The Synthesis of Alkylglucosinolates in the Arabidopsis ugt80A2;B1 Mutant Is Not Affected by B. cinerea Infection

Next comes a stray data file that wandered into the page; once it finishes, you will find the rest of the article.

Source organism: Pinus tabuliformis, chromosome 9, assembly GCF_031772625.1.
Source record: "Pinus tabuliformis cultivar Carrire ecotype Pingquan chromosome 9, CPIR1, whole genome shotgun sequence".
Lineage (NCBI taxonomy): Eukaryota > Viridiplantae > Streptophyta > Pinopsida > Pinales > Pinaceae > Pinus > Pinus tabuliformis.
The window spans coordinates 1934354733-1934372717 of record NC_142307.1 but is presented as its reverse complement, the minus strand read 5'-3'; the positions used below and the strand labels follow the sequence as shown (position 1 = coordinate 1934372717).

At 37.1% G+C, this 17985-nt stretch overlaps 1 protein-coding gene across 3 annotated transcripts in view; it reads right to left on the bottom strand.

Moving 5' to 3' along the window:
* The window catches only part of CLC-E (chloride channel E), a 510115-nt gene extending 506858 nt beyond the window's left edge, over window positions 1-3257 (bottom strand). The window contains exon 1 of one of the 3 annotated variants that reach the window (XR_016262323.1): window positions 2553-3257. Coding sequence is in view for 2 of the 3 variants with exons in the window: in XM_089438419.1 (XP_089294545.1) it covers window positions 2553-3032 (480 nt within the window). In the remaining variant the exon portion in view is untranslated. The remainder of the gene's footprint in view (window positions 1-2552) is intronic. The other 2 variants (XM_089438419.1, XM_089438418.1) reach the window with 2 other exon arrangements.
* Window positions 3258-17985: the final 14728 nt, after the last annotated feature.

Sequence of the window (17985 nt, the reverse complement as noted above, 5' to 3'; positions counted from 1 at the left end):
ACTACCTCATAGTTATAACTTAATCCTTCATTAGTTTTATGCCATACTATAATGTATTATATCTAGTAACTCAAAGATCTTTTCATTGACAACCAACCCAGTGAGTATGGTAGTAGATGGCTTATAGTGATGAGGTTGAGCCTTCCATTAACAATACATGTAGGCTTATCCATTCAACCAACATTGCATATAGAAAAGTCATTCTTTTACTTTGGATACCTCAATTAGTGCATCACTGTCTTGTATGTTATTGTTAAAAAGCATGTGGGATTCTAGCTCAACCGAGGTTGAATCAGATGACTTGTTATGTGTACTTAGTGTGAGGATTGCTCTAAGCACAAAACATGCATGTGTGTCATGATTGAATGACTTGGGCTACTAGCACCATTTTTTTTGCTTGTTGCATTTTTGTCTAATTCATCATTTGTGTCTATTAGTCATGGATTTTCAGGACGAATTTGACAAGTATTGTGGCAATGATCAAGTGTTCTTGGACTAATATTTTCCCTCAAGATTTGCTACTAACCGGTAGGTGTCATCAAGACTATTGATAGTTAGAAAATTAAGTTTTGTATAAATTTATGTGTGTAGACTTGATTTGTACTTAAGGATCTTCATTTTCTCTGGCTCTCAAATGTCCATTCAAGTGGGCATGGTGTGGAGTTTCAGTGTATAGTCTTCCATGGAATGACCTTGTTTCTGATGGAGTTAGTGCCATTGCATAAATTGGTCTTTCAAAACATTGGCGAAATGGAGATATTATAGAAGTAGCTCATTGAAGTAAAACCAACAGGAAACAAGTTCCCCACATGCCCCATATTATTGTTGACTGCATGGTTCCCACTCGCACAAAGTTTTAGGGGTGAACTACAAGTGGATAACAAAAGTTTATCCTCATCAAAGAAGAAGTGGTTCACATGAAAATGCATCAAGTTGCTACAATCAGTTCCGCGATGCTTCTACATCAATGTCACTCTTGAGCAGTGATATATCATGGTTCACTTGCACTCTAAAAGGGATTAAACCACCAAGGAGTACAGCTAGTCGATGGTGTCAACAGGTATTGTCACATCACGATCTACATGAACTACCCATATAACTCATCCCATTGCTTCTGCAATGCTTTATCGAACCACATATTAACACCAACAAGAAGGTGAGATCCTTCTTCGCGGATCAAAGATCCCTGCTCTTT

Alkylglucosinolates (AGs) are also a class of plant defense secondary metabolites whose biosynthetic pathway is related to that of indole glucosinolates (Figure 4), and it has been reported that both biosynthetic pathways may affect each other (Liu et al., 2016). This prompted us to investigate if the biosynthesis of this kind of glucosinolates could also be altered in the ugt80A2;B1 Arabidopsis mutant. To check this possibility, we analyzed the expression of several genes encoding enzymes involved in their biosynthetic pathway. The transcript levels of BCAT4 and CYP79F1 were similar in the WT and ugt80A2;B1 mutant plants infected or not with B. cinerea (Figures S5A, B). These genes are involved in the first stages of AGs biosynthesis, which involves the side-chain elongation of the precursor amino acid methionine and its subsequent oxidation to aldoxime (Sønderby et al., 2010) (Figure 4). No significant changes were observed between WT and mutant plants in the transcript levels of CYP83A1 (Figure S5C) and UGT74C1 (Figure S5D), two genes involved, respectively, in the metabolism of the aldoxime to the corresponding alkylthiohydroximate and the subsequent conversion of this intermediate to AGs (Figure 4). These results indicate that, unlike indole glucosinolates, the synthesis of AGs is not transcriptionally activated either in the ugt80A2;B1 mutant or in the WT upon infection with B. cinerea. This observation is further supported by the lack of induction of MYB28 and MYB29, two genes coding for transcription factors that positively regulate the expression of many alkyl glucosinolate biosynthetic genes (Yatusevich et al., 2010) whose transcript levels are similar in the WT and the mutant plants infected or not with the pathogen (Figures S5E, F). These results suggest that AGs are not involved in the defense response of Arabidopsis against infection by B. cinerea whether plants have normal or depleted levels of glycosylated sterols.